Each Fall, John and I make the pilgrimage to Reed Valley Orchard near
to buy apples. We don’t do the
picturesque thing of picking our own apples because I’ve found you get a better
deal by buying a bag of grade out apples for around $9. Each apple is imperfect in some way, but that
is fine for my plans of putting them up for the winter. This year, John talked me into purchasing a
second bag of Asian pears, so we really had to work all weekend to figure out
how to use them. Paris, Kentucky
First, I pick through the pile and save the best apples for eating. I put these in an airtight bag in the vegetable drawer of the fridge and they last several months. I was frightened to learn at the orchard that most of the apples you purchase in the grocery are actually over a year old, so if kept cold apples last quite a while. The pears do not last as long because they keep maturing after they have been picked, so I pick a few of those for eating and put out for everyone to see. My favorite thing to do with apples and pears is make a salad. I love Waldorf salad with raisins, sharp cheese and walnuts and I love pears in a lettuce salad with goat cheese and walnuts. But, my new favorite is this recipe I found in a magazine last year. It is quite easy but takes a bit of slicing time.
Green Apple Slaw
2 T. cider vinegar
1 T. olive oil
1 ½ tsp. sugar
¼ tsp. kosher salt
¼ tsp. pepper
1 large thinly sliced fennel, parsnip or rutabaga
¼ c. fresh chopped parsley
¼ c. slivered sweet onion
2 c. thinly sliced Granny Smith or other tart apple (like Gala or Sweet 16)
Combine vinegar, oil, sugar, salt and pepper and stir until sugar dissolves. Add fennel, apple, parsley and onion. Toss to coat.
Once I’ve exhausted salads, it’s time to start canning. With the pears, we made jam and aigre-doux. We made the apples into sauce. We simply used the pear jam recipe that comes with the Ball pectin. Following the advice of the orchard staff, we made two batches of the regular jam and two of the low sugar and mixed them together. The only complaint is that it made a pint less than they said on the packet. The first double batch I made by chopping the pears into very small cubes. The second batch I decided to grate the pears which I think did a better job of distributing the pears since they weren’t too ripe. See the jar in the middle.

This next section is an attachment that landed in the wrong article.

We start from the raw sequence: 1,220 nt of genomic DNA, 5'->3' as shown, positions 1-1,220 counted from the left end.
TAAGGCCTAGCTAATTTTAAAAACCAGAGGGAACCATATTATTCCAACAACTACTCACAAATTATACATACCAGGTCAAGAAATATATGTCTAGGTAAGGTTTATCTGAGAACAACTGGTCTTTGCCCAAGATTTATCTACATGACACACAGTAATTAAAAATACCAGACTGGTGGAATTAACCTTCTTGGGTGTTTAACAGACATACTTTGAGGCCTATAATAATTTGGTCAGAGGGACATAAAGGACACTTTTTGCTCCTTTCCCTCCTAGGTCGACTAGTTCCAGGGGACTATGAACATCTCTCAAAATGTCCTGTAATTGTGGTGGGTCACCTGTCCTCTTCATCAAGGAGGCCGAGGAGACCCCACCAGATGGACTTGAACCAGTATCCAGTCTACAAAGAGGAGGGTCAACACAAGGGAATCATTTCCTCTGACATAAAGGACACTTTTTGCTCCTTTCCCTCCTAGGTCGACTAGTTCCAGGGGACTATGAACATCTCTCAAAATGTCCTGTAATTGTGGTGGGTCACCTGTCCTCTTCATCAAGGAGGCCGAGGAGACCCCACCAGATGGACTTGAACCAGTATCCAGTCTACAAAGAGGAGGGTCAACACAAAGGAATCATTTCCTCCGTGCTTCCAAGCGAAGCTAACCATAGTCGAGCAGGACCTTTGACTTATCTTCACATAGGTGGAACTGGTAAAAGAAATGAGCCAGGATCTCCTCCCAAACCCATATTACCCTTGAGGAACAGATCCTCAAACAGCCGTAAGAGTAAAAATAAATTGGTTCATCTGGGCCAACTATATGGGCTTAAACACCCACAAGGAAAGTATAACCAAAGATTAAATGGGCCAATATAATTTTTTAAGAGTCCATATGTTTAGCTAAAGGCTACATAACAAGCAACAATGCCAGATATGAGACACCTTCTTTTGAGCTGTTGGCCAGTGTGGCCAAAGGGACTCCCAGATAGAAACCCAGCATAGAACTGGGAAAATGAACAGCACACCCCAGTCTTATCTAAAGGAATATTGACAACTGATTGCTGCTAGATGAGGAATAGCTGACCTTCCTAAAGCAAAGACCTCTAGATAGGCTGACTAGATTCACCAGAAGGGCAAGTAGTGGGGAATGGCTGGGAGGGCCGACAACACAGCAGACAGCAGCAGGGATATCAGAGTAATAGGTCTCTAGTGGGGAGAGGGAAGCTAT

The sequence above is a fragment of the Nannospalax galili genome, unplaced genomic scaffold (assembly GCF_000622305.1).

Then, we got fancy and made Pear Vanilla Aigre-Doux. If nothing else, this sweet sour fruit is stunning in the jars. The recipe comes from the best canning book I’ve ever seen, A Preservation Kitchen. If you are at all interested in preserving foods, run, don’t walk to get this book.
Pear Vanilla Aigre-Doux
1 ¾ c. white wine
1 ¾ c. champagne vinegar
¾ c. + 1 T. honey
1 c. sugar
1 tsp. salt
2 vanilla beans, split with the seeds scraped out
5-7 pears, peeled, cored and cut in pieces
2 tsp. peppercorns
Boil wine, vinegar, honey, salt and vanilla beans with seeds. Then keep at a simmer. Prep jars. Add ½ tsp. peppercorns each to four pint jars. Pack each with pears. Add a vanilla bean pod to each jar. Pour liquid over leaving ½ inch head room. Screw on lids and process in boiling water for 15 minutes.
For the applesauce, we made four batches of this easy recipe:
8 apples, peeled, cored and sliced
½ c. sugar or honey (I used Splenda brown sugar)
1 cinnamon stick
Cook all over medium-low heat in heavy pan about 45 minutes. Remove cinnamon stick. Chill and serve or seal in jars and cover in boiling water for 10 minutes to seal.
Believe it or not, we gave away fruit and still had more than we knew what to do with, so I decided to freeze the last in plastic bags in order to make pies in the Fall and Winter.
Freezing Apples and Pears
Apples or pears, peeled, cored and sliced
Blanch apple slices in boiling water for about 3 minutes. Remove from hot water and measure into plastic bags in amounts for your favorite recipes. Freeze.
With pears, it is a little more complicated. Blanch the pears in sugar water that is 2 parts sugar for 3 parts water, then follow as above, freezing the pears in a little of the sugar water.